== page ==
Phillies Nation, a Philadelphia Phillies fandom website, will be holding their second book club meeting on Monday, February 12, at 6:30 pm in Holy Family University’s ETC Auditorium. The meeting will discuss the autobiography Crash—The Life and Times of Dick Allen.
Leading the discussion will be Frank Fitzpatrick, Editor and Writer for the Philadelphia Inquirer since 1980 and Mitchell Nathanson, Professor of Sports Law at Villanova University and author of a book on Dick Allen. Brian Michael, Phillies Nation CEO/Founder and Sports Marketing-Management Coordinator at Holy Family University will be the moderator.
Dick Allen, known for his time with the Philadelphia Phillies during the late 1960s, was named Rookie of the Year in 1964. The highs of winning the award, along with the lows of losing the pennant in dramatic fashion, foretold his tumultuous career ahead. He hit baseballs farther than anybody in Philadelphia had ever seen; yet many fans despised him due to his boorish behavior and his race.
“We chose Crash for a variety of reasons,” Michael said. “First, the timing of the event more or less coincides with the MLB Hall of Fame announcements for this year's class. Dick Allen is a borderline candidate for the Hall, but there is growing momentum for his induction. We'd like to help amplify that campaign. Also, the story of Allen and his time in Philadelphia offers important lessons in race relations in the city. Finally, it's quite simply an easy-to-read book that we hoped a lot of people will pick up and read if they haven't already. The numbers prove Allen is one of the greatest hitters of all-time; yet he doesn't get the credit he deserves—we'll discuss why.”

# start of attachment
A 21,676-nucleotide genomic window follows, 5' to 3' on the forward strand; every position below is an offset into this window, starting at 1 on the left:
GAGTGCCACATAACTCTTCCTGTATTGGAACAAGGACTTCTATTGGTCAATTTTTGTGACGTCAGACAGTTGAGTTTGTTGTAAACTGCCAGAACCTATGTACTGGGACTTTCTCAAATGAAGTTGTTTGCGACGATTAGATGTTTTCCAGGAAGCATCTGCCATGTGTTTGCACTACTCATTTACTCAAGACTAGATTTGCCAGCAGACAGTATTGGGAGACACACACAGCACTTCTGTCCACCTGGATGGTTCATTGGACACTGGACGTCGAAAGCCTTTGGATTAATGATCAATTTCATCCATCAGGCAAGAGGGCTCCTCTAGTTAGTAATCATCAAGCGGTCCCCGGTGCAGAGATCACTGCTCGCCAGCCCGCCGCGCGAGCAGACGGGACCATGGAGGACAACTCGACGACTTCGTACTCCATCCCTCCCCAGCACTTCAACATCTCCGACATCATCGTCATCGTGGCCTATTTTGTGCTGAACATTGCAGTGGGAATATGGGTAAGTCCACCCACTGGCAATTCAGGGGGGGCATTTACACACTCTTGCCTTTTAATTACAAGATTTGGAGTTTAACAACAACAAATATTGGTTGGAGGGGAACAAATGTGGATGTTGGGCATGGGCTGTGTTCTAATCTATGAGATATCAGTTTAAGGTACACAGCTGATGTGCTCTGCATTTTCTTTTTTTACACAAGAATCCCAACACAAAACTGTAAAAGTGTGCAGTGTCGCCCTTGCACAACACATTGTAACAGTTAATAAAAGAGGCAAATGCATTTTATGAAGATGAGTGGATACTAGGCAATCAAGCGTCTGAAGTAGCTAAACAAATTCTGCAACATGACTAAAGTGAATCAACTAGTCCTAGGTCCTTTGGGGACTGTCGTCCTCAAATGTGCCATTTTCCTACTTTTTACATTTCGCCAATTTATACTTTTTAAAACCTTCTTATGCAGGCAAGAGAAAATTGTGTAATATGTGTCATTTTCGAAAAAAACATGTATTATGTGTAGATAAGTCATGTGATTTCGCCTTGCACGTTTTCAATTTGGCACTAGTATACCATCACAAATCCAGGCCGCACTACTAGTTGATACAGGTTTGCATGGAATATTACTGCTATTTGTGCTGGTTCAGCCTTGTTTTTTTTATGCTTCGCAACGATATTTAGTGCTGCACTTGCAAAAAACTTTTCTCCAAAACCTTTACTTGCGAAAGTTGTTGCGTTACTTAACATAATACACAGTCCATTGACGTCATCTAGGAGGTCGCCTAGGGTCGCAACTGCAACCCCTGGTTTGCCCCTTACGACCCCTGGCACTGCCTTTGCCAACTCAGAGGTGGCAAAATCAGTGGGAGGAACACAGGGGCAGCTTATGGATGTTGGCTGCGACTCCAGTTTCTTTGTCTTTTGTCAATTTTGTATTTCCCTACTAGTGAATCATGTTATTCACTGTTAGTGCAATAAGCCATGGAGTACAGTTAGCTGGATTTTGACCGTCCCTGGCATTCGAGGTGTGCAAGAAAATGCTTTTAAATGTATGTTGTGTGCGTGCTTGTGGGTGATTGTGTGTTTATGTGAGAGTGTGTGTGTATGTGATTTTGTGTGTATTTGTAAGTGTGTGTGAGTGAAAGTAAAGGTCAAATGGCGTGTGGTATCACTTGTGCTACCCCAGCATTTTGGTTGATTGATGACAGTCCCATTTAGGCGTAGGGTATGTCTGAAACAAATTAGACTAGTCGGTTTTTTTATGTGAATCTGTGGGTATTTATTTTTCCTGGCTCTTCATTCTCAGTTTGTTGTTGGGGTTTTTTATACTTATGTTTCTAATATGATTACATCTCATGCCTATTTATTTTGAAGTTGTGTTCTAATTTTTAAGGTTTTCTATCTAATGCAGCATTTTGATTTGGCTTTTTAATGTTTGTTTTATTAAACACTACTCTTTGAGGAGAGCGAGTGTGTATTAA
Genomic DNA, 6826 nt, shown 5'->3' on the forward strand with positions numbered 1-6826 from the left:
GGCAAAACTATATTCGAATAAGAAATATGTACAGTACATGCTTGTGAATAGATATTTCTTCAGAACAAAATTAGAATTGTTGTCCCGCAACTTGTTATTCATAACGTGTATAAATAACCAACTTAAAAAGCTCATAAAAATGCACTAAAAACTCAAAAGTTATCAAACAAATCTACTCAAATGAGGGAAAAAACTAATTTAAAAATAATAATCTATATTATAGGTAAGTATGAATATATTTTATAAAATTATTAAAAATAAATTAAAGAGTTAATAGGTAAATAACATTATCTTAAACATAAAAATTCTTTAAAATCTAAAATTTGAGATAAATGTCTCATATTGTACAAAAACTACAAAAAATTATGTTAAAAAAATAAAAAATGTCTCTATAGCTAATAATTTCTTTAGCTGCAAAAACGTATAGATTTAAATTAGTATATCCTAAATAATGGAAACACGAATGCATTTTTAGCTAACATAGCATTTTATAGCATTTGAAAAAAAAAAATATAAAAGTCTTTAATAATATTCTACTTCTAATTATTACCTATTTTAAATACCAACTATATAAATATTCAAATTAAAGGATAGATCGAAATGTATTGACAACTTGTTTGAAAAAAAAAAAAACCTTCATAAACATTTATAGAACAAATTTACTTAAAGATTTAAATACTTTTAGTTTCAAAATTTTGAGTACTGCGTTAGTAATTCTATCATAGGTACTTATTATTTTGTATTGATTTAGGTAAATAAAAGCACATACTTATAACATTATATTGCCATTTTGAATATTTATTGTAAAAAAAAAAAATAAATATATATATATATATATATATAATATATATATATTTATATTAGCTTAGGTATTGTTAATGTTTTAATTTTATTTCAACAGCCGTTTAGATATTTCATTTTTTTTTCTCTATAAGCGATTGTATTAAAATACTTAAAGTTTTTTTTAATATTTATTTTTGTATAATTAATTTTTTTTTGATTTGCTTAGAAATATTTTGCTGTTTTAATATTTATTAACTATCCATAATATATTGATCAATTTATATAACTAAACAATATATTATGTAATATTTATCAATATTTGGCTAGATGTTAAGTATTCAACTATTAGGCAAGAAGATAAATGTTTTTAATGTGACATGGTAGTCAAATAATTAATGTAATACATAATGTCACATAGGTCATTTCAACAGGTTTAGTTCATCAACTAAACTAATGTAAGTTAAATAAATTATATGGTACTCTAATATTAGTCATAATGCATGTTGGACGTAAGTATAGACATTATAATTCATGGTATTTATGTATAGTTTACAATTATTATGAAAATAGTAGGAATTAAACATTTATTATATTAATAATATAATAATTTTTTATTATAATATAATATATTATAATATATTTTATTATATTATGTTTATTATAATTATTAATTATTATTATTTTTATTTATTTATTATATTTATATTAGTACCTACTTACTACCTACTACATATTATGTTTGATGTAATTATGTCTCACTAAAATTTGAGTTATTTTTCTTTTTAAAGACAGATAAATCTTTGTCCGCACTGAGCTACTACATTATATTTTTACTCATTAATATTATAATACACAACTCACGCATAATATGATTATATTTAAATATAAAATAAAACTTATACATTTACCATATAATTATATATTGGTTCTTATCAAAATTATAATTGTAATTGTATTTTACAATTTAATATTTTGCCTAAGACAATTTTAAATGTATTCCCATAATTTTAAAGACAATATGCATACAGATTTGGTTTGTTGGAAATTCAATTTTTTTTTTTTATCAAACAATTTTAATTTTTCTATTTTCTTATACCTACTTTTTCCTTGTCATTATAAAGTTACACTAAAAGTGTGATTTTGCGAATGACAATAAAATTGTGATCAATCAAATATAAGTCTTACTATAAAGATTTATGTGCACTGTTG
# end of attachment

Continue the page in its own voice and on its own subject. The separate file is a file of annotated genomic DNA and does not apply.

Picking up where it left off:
Audience members will have an opportunity to ask questions at the event and readers can submit questions in advance.
Please RSVP to this free event via the Phillies Nation website.
This is the second Phillies Nation book club event at Holy Family University. The first meeting took place in October 2017 and discussed the book Macho Row: The 1993 Phillies and Baseball's Unwritten Code by William Kashatus.